Vaccine-Hesitant Populations in Ottawa

Pictured above: A profile of the Ottawa CMA using VaccineInsights data. The PRIZM segments represent groups more likely to express vaccine-hesitancy. The map outlines parts of the city where these residents live. The darker the area, the more concentrated these segments are.


Two Groups, Two Views 

We then split the PRIZM segments likely to express vaccine-hesitancy into two optimized groupings or micro-clusters based on shared demographic characteristics like lifestage and household type.


PRIZM Segment 08 Multiculture-ish   PRIZM Segment 11 Modern Suburbia  PRIZM-18  PRIZM-19

Hesitant Suburban Families

  • 73,176 Households
  • Population: 225,200
  • Young children at home
  • $141,825 Household Income
  • Drivers
  • Visible minority: South Asian, Chinese
  • Hesitancy Drivers: Belief in Conspiracy Theories


PRIZM Segment 51 On Their Own Again PRIZM-52 PRIZM-64 PRIZM-61

Undecided Urban Renters

  • 73,445 Households
  • Population: 144,900
  • Singles and Couples
  • $74,501 Household Income
  • Public Transit
  • Visible minority: Black, Arab
  • Hesitancy Drivers: Belief in Conspiracy Theories, Valuing Personal Beliefs Over Empirical Evidence


By linking demographic data to PRIZM segmentation, we can further understand the household size, how they get around (means of transportation) and diversity characteristics.

In mid-March 2021, when these reports were pulled, we saw that one group was made up of suburban families and one group was made up of urban singles and couples who were primarily renters. It is important to note the difference in household size. There were more urban renter households, but a smaller population on average within each dwelling compared to the suburban group.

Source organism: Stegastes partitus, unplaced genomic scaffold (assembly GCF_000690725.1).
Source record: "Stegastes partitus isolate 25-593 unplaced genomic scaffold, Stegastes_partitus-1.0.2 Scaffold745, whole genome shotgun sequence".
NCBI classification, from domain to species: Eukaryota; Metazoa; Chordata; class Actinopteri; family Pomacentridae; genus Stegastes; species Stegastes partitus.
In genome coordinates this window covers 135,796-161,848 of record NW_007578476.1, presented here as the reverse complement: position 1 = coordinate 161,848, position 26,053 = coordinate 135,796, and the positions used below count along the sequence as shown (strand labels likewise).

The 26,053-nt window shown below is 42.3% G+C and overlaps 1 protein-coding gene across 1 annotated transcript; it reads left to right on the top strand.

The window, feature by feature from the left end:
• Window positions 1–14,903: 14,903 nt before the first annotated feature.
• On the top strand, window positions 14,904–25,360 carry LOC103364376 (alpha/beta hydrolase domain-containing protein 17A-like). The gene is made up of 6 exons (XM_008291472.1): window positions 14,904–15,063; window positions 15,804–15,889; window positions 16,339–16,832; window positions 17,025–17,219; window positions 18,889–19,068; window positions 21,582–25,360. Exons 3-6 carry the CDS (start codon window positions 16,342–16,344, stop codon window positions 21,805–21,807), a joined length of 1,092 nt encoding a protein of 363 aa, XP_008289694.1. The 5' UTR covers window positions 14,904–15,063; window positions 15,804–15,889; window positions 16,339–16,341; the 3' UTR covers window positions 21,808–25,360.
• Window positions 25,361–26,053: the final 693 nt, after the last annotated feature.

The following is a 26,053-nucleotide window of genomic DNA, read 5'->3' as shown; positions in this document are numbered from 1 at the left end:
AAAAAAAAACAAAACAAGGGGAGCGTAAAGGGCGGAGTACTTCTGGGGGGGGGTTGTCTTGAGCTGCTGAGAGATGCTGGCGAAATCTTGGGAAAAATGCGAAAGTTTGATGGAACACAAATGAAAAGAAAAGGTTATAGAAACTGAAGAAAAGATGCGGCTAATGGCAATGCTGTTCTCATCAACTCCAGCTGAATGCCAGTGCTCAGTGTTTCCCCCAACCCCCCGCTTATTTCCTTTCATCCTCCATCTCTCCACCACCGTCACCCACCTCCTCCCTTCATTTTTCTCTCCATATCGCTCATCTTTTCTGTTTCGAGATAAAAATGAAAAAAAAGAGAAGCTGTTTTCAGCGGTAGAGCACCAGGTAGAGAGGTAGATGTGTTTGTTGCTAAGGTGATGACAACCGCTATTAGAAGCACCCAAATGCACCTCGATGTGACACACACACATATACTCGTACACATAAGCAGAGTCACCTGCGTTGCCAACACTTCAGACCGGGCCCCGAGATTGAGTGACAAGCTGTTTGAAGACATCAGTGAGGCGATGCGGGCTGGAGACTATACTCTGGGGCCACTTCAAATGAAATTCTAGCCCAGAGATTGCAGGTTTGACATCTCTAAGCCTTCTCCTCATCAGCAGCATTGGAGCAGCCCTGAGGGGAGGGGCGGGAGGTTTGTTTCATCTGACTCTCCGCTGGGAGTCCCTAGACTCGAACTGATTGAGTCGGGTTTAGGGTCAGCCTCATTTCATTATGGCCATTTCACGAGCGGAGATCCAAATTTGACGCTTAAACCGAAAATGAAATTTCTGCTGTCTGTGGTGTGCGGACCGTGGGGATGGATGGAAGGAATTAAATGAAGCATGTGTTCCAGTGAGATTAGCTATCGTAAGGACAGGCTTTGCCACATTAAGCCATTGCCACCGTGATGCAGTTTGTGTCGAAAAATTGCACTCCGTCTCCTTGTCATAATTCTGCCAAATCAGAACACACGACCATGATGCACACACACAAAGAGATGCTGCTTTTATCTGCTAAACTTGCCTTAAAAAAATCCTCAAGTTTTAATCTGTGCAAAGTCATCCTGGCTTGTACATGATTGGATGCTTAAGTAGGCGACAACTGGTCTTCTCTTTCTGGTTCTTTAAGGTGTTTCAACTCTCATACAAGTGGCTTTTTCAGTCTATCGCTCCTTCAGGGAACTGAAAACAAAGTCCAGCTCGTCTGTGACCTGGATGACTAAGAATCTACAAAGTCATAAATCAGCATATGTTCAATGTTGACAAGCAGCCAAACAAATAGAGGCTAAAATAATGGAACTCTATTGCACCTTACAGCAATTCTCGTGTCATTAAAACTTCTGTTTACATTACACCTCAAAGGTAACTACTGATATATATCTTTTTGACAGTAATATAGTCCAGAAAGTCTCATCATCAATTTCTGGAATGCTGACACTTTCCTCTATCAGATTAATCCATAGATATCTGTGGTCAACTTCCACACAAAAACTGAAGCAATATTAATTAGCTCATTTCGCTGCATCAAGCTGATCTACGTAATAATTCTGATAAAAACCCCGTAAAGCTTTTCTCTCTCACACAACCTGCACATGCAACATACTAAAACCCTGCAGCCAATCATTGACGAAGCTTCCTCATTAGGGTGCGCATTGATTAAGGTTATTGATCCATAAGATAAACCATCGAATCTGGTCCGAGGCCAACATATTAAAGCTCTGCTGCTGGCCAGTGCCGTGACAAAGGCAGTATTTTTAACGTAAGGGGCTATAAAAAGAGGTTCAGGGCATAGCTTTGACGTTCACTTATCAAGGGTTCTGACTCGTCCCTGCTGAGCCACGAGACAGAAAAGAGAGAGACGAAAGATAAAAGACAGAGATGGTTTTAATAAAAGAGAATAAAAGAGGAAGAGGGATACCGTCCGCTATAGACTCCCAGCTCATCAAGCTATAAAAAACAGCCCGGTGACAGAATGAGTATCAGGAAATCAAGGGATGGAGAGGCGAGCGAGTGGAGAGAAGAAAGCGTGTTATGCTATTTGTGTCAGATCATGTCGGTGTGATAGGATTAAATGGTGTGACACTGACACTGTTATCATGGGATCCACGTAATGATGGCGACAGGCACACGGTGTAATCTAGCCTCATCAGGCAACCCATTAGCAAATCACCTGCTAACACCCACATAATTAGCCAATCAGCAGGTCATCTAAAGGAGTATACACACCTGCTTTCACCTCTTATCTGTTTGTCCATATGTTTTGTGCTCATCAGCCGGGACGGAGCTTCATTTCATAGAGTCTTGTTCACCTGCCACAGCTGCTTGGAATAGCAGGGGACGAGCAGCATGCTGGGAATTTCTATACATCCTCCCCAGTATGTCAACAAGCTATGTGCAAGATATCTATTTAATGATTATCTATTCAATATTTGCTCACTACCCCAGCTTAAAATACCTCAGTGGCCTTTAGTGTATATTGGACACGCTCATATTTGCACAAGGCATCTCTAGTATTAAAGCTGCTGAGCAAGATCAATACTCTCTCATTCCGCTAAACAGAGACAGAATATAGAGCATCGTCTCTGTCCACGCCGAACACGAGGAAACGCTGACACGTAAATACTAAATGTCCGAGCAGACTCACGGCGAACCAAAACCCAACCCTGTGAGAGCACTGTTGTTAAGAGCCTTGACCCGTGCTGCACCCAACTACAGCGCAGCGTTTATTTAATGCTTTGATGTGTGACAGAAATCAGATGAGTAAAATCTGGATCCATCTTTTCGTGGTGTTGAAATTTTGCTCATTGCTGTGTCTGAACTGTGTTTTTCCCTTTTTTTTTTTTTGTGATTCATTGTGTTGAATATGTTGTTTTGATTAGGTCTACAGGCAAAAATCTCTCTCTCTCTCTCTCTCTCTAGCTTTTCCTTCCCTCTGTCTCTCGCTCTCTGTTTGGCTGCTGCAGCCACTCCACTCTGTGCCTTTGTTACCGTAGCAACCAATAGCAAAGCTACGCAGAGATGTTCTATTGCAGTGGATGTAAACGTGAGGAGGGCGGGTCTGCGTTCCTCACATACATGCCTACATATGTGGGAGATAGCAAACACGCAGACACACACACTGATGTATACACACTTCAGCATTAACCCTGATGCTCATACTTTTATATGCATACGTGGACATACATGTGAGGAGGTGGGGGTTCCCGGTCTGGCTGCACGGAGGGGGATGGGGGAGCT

Some other key differences began to emerge:

  • Over 26% of suburban families exhibited vaccine-hesitancy. This represents about 19,000 households or 58,000 people.
  • 31% of the urban renter group exhibited vaccine-hesitancy. That represents about 23,000 households or 45,000 people.

The VaccineInsights dataset provides insight into the drivers behind vaccine hesitation. There are four key cognitive factors to consider:

  • Valuing Personal Beliefs vs. Empirical Evidence - How likely people are to go with their gut instinct versus scientific evidence.
  • Scientific Knowledge - Assessed knowledge of scientific principles.
  • Belief in Conspiracy Theories -  How open people are to conspiracy theories.
  • Understanding concerns about the safety of the COVID-19 vaccine.

Each group indicated a pervasive openness to the idea that the pandemic is some sort of conspiracy. There was an additional dimension in the urban renter group, which is the struggle to reconcile what they believe to be true against the empirical evidence they are presented with.